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A team of 200 priests comment on daily Gospel

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Liturgical day: Sunday 2nd (A) (B) (C) of Easter

1st Reading (Acts 4:32-35): The community of believers was of one heart and mind, and no one claimed that any of his possessions was his own, but they had everything in common. With great power the apostles bore witness to the resurrection of the Lord Jesus, and great favor was accorded them all. There was no needy person among them, for those who owned property or houses would sell them, bring the proceeds of the sale, and put them at the feet of the apostles, and they were distributed to each according to need.
Responsorial Psalm: 117
R/. Give thanks to the Lord, for he is good, his love is everlasting.
Let the house of Israel say, his mercy endures forever. Let the house of Aaron say, his mercy endures forever. Let those who fear the Lord say, his mercy endures forever.

I was hard pressed and was falling, but the Lord helped me. My strength and my courage is the Lord, and he has been my savior. The joyful shout of victory in the tents of the just.

The stone which the builders rejected has become the cornerstone. By the Lord has this been done; it is wonderful in our eyes. This is the day the Lord has made; let us be glad and rejoice in it.
2nd Reading (1Jn 5:1-6): Everyone who believes that Jesus is the Christ is begotten by God, and everyone who loves the Father loves also the one begotten by him. In this way we know that we love the children of God when we love God and obey his commandments. For the love of God is this, that we keep his commandments. And his commandments are not burdensome, for whoever is begotten by God conquers the world. And the victory that conquers the world is our faith. Who indeed is the victor over the world but the one who believes that Jesus is the Son of God? This is the one who came through water and blood, Jesus Christ, not by water alone, but by water and blood. The Spirit is the one that testifies, and the Spirit is truth.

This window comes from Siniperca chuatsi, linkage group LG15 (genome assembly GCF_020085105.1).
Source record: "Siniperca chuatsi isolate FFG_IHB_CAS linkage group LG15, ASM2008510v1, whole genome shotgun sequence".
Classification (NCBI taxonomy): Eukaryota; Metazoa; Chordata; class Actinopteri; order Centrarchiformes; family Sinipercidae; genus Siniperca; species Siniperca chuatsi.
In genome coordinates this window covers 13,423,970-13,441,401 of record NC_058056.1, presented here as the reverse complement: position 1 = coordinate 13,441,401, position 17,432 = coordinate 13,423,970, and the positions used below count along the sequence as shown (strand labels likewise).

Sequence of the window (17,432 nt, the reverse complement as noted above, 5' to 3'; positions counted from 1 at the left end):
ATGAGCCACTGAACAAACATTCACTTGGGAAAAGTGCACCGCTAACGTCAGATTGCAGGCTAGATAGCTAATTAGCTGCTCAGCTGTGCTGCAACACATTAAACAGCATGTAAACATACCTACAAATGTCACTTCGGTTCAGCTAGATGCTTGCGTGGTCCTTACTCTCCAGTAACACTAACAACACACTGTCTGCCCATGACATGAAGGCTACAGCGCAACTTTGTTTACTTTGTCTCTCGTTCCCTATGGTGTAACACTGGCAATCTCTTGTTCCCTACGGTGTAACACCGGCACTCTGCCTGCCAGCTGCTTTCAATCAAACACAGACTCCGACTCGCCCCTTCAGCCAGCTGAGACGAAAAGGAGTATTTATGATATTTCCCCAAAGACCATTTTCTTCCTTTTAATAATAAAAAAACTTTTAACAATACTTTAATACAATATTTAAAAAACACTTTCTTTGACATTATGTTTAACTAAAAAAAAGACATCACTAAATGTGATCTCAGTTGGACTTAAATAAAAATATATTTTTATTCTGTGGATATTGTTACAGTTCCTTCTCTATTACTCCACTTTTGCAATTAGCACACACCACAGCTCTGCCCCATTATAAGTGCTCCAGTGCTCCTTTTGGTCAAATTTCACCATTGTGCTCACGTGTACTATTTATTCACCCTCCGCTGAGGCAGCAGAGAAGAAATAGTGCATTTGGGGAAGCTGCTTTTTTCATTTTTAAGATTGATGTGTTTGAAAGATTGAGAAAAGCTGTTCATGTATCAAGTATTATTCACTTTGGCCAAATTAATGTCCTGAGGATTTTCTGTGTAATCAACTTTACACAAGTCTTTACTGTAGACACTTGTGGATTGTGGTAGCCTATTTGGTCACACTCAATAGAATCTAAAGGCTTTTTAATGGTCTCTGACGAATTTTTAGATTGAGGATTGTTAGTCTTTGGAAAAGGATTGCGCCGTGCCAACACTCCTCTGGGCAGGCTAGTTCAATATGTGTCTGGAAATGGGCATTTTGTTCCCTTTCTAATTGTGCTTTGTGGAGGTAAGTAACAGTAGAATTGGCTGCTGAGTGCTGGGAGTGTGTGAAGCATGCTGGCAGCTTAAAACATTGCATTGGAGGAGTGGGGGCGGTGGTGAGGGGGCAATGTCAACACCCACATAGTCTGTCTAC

Verscicle before the Gospel (Jn 20:29): Alleluia. You believe in me, Thomas, because you have seen me, says the Lord. Blessed are those who have not seen me, but still believe! Alleluia.

Gospel text (Jn 20,19-31): On the evening of that day, the first day after the Sabbath, the doors were locked where the disciples were, because of their fear of the Jews, but Jesus came and stood in their midst. He said to them, «Peace be with you»; then He showed them his hands and his side. The disciples kept looking at the Lord and were full of joy. Again Jesus said to them, «Peace be with you. As the Father has sent me, so I send you». After saying this He breathed on them and said to them, «Receive the Holy Spirit; for those whose sins you forgive, they are forgiven; for those whose sins you retain, they are retained».